The US Military Officially Ends Ban On Transgender Service Members

​'Effective immediately, transgender Americans may serve openly​'


It's official.

The US has ended the ban on transgender service members serving in the military.

During a press conference at the Pentagon on Thursday, Defense Secretary Ashton Carter said: 'Effective immediately, transgender Americans may serve openly, and they cannot be discharged or otherwise separated from the military just for being transgender.'


Carter, who has long lobbied for the bans removal and been a strong advocate for transgender rights in the military, called the former ban an 'outdated, confusing, inconsistent approach that's contrary to our value of service and individual merit.'

'We don't want barriers unrelated to a person's qualification to serve preventing us from recruiting or retaining the soldier, sailor, airman or marine who can best accomplish the mission. 


'We have to have access to 100% of America's population,' he added.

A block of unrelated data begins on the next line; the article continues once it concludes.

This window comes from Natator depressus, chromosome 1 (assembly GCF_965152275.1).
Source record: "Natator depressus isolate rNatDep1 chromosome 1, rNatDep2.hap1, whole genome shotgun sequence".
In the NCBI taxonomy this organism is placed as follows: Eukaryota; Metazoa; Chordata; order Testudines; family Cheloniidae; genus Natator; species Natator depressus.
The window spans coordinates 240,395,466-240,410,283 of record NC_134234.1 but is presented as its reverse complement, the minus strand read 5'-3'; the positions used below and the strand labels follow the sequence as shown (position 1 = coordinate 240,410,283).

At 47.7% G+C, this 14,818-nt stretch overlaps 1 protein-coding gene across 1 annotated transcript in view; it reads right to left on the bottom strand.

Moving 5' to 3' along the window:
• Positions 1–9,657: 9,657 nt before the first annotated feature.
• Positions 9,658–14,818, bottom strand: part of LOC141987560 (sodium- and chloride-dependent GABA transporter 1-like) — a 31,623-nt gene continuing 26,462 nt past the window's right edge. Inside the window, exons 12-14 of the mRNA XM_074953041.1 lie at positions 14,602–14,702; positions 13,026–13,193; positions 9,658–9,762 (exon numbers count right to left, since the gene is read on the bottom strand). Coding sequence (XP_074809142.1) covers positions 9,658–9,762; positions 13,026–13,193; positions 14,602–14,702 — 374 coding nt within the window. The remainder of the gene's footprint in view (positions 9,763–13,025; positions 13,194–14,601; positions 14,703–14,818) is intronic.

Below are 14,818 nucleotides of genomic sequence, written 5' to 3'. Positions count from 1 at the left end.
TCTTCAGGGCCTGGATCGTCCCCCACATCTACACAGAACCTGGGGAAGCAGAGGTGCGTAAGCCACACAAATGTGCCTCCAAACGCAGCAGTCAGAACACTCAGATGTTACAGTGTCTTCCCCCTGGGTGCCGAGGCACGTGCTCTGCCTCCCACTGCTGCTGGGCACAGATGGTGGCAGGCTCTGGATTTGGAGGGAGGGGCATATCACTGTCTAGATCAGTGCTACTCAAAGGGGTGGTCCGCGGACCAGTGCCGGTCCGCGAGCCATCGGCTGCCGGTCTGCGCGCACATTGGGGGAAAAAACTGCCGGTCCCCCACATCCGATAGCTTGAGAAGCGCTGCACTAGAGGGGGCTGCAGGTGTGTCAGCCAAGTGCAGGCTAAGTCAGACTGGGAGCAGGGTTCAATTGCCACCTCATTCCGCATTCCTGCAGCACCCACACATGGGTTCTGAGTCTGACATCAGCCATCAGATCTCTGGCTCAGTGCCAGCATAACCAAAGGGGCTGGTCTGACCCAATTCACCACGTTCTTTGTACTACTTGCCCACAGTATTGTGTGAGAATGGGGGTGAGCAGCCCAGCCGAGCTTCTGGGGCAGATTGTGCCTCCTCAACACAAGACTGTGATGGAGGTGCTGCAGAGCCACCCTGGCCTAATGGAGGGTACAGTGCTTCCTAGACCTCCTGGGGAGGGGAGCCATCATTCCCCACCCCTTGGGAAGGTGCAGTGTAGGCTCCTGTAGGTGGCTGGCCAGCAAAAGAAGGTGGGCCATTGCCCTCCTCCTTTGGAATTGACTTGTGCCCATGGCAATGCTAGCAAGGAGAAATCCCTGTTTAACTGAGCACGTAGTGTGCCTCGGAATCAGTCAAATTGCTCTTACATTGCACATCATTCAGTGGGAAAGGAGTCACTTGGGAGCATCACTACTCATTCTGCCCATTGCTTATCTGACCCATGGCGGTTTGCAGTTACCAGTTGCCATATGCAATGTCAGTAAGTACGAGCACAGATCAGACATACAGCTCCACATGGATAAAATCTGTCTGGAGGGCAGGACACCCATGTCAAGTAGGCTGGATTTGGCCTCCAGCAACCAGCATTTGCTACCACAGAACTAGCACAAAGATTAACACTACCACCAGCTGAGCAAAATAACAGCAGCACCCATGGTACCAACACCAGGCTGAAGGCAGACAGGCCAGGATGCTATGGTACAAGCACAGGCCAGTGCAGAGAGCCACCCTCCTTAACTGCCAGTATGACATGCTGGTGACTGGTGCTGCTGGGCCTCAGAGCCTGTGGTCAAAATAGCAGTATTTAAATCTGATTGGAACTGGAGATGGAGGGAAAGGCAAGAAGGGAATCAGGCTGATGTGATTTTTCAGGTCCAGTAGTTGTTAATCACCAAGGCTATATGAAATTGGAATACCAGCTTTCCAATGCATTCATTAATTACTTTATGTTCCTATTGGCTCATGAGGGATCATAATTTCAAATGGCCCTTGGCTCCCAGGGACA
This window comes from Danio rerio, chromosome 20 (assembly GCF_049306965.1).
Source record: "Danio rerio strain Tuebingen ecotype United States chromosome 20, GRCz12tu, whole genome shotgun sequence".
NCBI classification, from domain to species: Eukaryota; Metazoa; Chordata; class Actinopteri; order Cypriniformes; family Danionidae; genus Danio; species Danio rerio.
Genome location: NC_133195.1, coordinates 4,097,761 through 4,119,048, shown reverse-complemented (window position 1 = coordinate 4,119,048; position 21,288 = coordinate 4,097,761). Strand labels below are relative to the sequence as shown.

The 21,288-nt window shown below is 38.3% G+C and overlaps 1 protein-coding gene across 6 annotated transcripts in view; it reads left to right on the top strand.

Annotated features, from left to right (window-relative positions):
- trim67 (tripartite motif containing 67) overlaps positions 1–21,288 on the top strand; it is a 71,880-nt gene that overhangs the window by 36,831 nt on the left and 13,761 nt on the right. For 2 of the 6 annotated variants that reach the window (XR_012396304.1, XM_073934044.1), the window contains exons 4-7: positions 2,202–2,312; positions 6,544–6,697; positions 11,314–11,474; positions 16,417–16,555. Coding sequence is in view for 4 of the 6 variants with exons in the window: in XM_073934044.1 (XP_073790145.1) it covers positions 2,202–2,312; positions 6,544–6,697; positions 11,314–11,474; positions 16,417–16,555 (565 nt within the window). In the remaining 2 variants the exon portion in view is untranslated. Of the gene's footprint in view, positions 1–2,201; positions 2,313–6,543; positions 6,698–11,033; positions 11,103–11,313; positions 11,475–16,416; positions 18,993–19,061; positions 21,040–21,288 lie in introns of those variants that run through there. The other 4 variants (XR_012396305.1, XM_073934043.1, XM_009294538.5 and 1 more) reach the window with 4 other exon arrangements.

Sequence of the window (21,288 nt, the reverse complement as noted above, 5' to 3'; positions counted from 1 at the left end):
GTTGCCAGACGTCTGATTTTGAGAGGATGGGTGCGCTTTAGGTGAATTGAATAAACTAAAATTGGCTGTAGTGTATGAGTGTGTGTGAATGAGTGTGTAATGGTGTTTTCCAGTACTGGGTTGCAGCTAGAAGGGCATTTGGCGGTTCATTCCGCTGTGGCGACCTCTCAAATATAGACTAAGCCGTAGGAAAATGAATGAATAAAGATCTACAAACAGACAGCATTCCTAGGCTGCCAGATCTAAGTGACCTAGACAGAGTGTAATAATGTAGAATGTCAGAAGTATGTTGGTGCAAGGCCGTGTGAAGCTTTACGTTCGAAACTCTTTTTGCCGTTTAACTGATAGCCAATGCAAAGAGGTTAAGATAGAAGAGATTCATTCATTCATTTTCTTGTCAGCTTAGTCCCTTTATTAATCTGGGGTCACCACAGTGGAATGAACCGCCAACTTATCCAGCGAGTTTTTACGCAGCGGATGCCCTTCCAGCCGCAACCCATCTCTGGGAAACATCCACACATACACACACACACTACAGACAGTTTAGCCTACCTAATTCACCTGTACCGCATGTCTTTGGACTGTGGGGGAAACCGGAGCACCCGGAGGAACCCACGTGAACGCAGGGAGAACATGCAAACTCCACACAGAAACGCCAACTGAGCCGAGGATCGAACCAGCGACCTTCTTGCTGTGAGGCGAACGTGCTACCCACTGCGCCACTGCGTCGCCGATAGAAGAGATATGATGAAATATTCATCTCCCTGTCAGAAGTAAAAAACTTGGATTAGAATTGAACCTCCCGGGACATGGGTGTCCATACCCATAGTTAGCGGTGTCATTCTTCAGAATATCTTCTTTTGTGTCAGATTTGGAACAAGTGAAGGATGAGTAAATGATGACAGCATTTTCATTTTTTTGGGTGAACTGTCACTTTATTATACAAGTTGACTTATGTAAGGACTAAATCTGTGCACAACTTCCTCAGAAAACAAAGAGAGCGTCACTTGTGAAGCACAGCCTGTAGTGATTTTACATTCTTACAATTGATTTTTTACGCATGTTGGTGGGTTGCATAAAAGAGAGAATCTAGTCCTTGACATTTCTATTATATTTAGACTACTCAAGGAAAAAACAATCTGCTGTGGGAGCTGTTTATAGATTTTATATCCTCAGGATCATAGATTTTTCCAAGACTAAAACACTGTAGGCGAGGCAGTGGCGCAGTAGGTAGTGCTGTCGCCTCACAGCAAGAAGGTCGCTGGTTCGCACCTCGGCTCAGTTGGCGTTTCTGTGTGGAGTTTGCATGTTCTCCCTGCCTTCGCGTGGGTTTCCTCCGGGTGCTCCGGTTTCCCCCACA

He explained the changes would come to effect next year but instructed commanders to 'start with the presumption that transgender people can serve openly without impact on military readiness.'

It's good news for the 2,450 service members currently in active duty who are transgender, who previously feared to come out. 

But for new recruits who identify as transgender, they won't be able to enlist until 2018 and will be required to show documentation to prove they have been living as their current gender identity for 18 months and are mentally and emotionally 'stable'.

For those who wish to begin their transition during their time in the military, Carter outlines they will receive medical care – including surgeries – and has instructed the Defense Department to amend the Military Equal Opportunities act to include a clause preventing discrimination based on gender identity.

Prior to the announcement Captain Jennifer Peace – a transgender Army Intelligence officer who has advocated for her right to serve – met with Carter and admitted she was proud to tell him she was transgender. 

'Not that it says anything about who I am, but that it highlights the accomplishments of my career that I have made despite that fact. I wanted him to see what a trans soldier is capable of contributing to the military,' she says. 

Cheers to that. 

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